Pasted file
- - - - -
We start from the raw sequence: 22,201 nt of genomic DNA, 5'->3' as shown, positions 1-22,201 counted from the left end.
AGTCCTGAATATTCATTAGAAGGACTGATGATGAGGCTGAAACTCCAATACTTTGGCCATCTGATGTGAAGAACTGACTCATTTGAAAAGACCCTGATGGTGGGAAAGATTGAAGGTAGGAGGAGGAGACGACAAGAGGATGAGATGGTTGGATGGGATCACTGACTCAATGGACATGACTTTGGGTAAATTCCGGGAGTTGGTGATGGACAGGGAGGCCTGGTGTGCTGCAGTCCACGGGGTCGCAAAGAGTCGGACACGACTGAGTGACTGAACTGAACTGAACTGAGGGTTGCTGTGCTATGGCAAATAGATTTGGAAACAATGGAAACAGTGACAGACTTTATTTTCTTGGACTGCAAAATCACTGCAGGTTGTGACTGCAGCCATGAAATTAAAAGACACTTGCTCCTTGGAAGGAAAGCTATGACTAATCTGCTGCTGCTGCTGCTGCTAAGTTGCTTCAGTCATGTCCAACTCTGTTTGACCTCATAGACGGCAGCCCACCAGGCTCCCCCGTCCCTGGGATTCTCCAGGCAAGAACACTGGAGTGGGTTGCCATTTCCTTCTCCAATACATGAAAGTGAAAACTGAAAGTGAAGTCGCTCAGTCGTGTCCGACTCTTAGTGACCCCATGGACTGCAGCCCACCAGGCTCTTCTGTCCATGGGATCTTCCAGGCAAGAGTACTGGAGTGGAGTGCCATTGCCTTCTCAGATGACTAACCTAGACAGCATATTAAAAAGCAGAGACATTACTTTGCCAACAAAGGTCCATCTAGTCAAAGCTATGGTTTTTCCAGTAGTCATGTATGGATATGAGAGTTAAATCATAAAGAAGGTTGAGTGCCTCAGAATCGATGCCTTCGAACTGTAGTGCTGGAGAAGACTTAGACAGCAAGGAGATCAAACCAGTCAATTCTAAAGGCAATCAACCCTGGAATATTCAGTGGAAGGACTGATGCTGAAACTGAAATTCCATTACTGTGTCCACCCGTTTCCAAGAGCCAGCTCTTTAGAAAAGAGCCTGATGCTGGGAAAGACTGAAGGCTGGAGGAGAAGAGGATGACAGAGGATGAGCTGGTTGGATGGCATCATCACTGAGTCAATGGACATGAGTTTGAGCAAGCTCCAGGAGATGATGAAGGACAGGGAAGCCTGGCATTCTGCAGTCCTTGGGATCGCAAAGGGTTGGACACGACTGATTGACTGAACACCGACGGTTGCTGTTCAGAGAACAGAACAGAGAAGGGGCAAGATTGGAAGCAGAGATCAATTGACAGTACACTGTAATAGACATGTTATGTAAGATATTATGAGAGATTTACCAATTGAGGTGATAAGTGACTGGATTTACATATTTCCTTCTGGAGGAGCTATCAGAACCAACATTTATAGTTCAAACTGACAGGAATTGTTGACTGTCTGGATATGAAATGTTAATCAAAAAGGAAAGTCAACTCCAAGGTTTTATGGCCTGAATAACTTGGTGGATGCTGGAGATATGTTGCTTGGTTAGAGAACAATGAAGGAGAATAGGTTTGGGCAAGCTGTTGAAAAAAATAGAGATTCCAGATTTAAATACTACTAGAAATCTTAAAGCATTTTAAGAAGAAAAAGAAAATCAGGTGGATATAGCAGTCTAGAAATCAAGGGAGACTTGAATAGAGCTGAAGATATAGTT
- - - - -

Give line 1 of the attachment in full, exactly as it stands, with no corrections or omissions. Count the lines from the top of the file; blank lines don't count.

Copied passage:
We start from the raw sequence: 22,201 nt of genomic DNA, 5'->3' as shown, positions 1-22,201 counted from the left end.